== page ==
The rubidium-strontium dating method is a radiometric dating technique that geologists use to determine the age of rocks.
Development of this process was aided by Fritz Strassmann, who later moved onto discovering nuclear fission with Otto Hahn and Lise Meitner.
The utility of the rubidium-strontium isotope system results from the fact that 87Rb (one of the isotopes of rubidium) decays to 87Sr with a halflife of 49 billion years. Different minerals in a given geologic setting can have a distinctly different ratio of strontium-87 to strontium-86 (87Sr/86Sr) as a consequence of different ages, original Rb/Sr values and the initial 87Sr/86Sr.
If these minerals crystallized from the same silicic melt, each mineral had the same initial 87Sr/86Sr as the parent melt. However, because Rb substitutes for K in minerals and these minerals have different K/Ca ratios, the minerals will have had different Rb/Sr ratios.
During fractional crystallization, Sr tends to become concentrated in plagioclase, leaving Rb in the liquid phase. Hence, the Rb/Sr ratio in residual magma may increase over time, resulting in rocks with increasing Rb/Sr ratios with increasing differentiation. Highest ratios (10 or higher) occur in pegmatites.
Typically, Rb/Sr increases in the order plagioclase, hornblende, K-feldspar, biotite, muscovite. Therefore, given sufficient time for significant production (ingrowth) of radiogenic 87Sr, measured 87Sr/86Sr values will be different in the minerals, increasing in the same order.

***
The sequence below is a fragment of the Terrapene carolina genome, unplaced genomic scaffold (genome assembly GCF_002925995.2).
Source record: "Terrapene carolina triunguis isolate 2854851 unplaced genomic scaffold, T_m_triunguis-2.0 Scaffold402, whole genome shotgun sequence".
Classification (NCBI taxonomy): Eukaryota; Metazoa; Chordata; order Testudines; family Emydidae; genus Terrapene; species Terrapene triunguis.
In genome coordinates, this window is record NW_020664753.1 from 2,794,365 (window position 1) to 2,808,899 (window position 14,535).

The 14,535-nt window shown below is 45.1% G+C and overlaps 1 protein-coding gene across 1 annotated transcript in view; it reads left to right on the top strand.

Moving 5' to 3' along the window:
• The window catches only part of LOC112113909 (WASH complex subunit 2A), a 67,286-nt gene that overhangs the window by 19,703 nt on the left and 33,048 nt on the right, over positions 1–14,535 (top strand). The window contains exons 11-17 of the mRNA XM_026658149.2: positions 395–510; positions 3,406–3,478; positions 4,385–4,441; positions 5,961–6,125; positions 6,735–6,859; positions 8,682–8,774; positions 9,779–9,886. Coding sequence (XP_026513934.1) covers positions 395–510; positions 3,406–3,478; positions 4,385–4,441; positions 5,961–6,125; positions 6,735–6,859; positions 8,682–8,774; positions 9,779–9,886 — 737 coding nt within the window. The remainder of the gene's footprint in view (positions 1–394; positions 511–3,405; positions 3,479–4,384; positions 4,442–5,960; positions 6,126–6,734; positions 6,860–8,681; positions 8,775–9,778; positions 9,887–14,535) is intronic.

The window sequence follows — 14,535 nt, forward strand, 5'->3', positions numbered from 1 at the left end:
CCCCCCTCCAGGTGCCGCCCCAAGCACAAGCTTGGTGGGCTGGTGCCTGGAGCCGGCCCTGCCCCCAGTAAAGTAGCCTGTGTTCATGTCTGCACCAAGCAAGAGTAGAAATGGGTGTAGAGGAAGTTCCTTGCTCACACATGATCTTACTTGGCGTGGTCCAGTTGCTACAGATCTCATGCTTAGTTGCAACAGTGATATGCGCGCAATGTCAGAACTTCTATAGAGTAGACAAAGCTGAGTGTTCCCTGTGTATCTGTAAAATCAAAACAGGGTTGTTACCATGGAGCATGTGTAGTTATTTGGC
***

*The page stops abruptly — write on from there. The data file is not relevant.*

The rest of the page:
For example, consider the case of an igneous rock such as a granite that contains several major Sr-bearing minerals including plagioclase feldspar, K-feldspar, hornblende, biotite, and muscovite. Each of these minerals has a different initial rubidium/strontium ratio dependent on their potassium content, the concentration of Rb and K in the melt and the temperature at which the minerals formed. Rubidium substitutes for potassium within the lattice of minerals at a rate proportional to its concentration within the melt.
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